Recently, our teaching practice was questioned (via social media, the standard way to challenge people these days) over a photo which, to this individual didn’t look like “traditional Meisner”. It was a strange instance because I find it very hard to look at a photo and gain the exact context of when it was taken, what was happening, what stage of training it was etc. If you were to think of rehearsal photos in a theatrical programme, what may look like an actor deep in thought about their craft, or deep in thought within a scene may in fact have just been a great candid photo of an actor choosing between Pret or Nando’s for lunch. Without context, we’ll never know! In any case, the apparent misunderstanding was cleared up and on we all went with our lives, happily until I had the idea to write this blog, not based on challenging the person who questioned the photo, that’s irrelevant, more on the idea of “traditional Meisner”.
Nobody teaches The Meisner Technique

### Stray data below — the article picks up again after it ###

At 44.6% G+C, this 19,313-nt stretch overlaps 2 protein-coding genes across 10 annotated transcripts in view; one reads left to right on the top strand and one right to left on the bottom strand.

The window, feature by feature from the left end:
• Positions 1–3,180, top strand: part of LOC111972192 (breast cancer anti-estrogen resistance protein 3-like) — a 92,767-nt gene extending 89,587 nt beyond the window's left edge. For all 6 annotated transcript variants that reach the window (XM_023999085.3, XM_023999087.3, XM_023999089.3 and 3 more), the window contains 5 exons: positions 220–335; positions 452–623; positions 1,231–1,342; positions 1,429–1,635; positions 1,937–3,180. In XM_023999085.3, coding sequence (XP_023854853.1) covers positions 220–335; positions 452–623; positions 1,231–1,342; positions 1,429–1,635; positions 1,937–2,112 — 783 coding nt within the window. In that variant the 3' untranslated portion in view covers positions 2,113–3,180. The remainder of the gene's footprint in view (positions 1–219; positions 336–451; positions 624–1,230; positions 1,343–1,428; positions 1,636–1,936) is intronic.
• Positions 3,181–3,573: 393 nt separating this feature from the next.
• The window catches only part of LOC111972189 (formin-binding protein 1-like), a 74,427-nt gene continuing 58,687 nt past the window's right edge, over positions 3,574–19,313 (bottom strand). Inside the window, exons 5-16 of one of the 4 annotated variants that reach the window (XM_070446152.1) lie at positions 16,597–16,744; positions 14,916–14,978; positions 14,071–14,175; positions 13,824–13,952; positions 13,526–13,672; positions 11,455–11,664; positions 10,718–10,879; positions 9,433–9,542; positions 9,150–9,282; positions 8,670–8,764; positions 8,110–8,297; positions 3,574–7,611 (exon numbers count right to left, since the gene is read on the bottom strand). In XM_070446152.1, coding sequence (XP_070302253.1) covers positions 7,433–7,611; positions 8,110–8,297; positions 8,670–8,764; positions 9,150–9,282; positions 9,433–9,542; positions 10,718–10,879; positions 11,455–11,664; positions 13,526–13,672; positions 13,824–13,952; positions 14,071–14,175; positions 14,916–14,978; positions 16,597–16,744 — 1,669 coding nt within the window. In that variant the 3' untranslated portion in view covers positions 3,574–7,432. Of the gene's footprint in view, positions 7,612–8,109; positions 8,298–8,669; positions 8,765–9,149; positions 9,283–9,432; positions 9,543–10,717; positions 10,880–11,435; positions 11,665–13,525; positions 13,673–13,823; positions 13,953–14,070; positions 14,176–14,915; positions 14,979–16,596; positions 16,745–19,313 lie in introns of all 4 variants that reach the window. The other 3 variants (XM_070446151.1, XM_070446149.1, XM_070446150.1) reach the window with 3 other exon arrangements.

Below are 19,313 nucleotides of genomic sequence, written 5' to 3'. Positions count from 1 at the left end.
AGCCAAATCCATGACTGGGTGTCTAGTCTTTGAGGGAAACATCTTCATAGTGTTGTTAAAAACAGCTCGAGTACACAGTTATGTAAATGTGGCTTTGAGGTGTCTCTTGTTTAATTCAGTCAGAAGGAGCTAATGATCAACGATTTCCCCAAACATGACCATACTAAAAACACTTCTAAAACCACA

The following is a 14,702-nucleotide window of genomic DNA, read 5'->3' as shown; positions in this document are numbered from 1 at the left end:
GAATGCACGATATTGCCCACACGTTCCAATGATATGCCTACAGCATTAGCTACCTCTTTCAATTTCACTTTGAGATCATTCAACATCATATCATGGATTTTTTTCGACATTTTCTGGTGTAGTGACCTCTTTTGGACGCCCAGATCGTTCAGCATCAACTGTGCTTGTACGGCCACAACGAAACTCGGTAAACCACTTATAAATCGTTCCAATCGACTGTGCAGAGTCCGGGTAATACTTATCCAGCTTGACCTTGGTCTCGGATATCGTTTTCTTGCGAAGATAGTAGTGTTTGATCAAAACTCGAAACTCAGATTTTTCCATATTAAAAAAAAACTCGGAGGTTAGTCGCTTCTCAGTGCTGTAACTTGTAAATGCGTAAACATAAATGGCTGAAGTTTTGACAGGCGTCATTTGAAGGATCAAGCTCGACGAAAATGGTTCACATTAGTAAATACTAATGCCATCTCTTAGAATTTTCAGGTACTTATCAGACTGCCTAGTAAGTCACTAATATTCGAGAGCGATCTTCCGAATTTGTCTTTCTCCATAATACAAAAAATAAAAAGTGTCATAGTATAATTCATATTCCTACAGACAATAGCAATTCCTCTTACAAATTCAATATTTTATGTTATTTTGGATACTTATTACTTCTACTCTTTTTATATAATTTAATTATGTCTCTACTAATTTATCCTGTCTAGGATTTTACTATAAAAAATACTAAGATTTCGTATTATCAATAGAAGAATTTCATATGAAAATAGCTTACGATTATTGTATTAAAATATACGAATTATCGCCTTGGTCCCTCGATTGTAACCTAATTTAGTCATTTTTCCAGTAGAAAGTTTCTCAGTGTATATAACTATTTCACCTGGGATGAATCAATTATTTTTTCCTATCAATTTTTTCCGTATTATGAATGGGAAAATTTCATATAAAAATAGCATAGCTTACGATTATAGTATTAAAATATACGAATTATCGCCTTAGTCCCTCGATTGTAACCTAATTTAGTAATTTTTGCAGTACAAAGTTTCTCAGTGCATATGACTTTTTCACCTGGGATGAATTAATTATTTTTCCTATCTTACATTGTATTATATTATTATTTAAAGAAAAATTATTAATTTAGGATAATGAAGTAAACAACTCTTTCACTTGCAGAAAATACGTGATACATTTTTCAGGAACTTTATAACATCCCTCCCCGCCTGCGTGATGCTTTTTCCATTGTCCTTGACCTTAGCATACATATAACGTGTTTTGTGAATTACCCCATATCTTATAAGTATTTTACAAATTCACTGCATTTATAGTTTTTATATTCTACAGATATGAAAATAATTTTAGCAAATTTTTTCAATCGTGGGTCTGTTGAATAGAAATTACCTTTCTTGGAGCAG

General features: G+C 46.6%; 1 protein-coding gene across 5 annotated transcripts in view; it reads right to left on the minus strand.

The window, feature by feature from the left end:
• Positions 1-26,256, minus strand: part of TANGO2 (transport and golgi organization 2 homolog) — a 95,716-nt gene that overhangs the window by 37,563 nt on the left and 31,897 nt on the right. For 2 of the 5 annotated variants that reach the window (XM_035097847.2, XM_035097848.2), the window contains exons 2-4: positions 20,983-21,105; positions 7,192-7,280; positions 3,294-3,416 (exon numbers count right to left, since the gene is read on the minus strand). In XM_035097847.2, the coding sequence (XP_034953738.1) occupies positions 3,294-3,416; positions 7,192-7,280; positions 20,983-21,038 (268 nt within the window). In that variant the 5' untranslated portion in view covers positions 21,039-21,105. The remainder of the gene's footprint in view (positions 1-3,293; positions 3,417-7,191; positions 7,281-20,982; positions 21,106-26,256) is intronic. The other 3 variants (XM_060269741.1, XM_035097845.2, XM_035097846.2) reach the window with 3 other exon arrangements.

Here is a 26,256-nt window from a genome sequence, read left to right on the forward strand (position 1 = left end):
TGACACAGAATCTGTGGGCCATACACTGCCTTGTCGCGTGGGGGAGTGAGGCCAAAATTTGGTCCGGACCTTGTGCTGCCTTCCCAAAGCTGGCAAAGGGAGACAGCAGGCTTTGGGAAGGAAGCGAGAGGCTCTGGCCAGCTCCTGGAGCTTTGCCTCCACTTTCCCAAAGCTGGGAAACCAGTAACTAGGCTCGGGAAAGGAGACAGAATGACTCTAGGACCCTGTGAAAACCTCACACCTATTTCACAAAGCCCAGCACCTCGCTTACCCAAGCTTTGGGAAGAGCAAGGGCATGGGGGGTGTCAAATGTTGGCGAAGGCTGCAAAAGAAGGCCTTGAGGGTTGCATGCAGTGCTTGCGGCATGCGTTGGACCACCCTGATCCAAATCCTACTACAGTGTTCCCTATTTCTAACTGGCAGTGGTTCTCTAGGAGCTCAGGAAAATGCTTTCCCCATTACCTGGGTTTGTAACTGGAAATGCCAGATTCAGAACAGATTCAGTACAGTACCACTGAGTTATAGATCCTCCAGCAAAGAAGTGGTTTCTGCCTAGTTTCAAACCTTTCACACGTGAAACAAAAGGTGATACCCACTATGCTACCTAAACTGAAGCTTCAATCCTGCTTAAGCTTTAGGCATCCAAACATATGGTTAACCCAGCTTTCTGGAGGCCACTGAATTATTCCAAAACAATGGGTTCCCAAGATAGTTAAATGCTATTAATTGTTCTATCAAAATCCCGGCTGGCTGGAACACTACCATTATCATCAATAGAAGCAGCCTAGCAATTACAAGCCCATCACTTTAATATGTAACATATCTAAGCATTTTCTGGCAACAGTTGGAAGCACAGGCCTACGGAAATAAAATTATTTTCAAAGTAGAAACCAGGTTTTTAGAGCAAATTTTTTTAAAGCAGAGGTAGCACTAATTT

Whenever I teach this work, I make a very keen effort to stress that we do not teach “The Meisner Technique”, in fact, our website sub heading is ‘Meisner BASED training for professional actors’. To go further than that, I would suggest that only one person ever taught the Meisner Technique and that was Sanford Meisner himself. Those practicing today teach their interpretation of the work, probably based on how it was taught to them plus a refined process of their own experiences whilst teaching the work, wider reading and research. I have my own ways of explaining concepts, my own examples of exercises and acting/life circumstances. Whilst the sequence of exercises, the bricks we add in building up actors brick-by-brick to become truthful and authentic humans/actors is incredibly faithful to Meisner’s work, my teaching is my teaching, and that’s really how it should be. To call oneself a “purist” is a little tricky in that, if you were trained by Meisner himself and you’re a purist, that’s great, but are you regurgitating his words without really getting to grips with or grasping the concepts and the ideas of it? Or even further, if you are a purist to a teacher who isn’t Meisner himself, are you being pure to Meisner’s technique, or the technique taught to you by your own teacher, who in turn probably had their own interpretation of the work.